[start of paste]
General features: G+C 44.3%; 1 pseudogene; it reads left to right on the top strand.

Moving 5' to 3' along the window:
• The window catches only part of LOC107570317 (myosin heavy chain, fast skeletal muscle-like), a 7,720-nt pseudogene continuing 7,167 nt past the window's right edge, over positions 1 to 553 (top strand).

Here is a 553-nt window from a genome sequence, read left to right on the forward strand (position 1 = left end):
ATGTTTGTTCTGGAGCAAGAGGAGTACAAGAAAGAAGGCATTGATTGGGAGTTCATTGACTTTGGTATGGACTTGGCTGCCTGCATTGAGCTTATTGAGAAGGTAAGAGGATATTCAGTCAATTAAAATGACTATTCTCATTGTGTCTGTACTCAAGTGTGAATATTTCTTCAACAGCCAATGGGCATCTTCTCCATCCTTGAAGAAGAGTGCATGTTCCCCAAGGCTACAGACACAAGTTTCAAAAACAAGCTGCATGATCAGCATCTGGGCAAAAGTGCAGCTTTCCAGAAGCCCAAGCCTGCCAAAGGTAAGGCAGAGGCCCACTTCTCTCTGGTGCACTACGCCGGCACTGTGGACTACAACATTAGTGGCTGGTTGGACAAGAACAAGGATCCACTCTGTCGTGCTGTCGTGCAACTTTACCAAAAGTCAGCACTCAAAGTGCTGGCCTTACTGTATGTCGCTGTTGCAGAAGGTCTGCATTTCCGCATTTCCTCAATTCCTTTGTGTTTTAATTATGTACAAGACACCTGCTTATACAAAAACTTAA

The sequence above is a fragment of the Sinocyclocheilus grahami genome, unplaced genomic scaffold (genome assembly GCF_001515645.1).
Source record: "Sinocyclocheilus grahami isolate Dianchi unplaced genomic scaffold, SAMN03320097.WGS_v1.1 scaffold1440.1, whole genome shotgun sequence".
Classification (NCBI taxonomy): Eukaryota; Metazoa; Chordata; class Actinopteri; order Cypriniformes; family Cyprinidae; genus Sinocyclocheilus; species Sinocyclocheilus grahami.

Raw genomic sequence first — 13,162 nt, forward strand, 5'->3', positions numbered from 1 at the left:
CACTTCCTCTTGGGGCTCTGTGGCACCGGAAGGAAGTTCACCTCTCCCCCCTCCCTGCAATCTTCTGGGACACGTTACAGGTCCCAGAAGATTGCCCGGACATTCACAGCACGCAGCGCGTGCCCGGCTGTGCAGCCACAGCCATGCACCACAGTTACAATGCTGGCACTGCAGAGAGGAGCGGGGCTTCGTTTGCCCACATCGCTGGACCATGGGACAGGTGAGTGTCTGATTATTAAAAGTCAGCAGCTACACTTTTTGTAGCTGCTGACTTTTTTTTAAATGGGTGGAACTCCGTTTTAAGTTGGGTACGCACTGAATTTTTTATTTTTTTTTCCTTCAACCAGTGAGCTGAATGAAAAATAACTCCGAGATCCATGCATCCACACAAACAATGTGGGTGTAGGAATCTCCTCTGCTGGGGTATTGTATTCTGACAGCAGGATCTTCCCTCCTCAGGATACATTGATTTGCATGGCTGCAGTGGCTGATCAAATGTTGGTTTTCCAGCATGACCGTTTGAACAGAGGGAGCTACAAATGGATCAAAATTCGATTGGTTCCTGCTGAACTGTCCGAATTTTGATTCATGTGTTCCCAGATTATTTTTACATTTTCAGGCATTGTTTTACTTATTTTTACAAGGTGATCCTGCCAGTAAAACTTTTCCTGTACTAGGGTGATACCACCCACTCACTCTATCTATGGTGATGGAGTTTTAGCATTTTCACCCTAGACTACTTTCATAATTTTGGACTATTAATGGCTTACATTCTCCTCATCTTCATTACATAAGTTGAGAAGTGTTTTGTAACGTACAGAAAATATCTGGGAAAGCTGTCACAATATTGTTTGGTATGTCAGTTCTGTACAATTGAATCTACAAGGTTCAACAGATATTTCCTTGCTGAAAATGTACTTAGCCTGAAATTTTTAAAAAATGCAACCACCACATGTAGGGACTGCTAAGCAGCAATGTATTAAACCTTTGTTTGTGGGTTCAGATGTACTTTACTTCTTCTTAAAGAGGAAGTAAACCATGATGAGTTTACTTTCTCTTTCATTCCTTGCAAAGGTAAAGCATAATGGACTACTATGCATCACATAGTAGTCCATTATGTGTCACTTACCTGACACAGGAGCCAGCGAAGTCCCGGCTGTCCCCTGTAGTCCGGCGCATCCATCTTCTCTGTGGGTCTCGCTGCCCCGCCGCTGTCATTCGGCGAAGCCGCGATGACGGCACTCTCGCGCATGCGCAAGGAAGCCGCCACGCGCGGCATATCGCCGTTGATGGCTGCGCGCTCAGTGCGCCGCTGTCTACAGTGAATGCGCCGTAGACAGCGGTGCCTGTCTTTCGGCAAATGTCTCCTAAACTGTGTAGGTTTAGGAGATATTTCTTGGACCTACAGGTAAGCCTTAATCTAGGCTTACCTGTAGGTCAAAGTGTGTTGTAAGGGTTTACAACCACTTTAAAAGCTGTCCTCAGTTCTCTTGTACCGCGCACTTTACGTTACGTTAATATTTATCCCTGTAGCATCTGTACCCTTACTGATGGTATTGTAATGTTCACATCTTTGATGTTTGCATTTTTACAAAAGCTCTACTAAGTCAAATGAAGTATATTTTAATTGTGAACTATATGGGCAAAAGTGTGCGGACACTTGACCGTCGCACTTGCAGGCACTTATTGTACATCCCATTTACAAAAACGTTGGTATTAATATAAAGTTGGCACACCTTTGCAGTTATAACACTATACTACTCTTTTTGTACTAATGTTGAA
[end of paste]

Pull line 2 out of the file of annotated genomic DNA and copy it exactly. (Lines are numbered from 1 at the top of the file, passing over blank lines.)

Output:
Moving 5' to 3' along the window: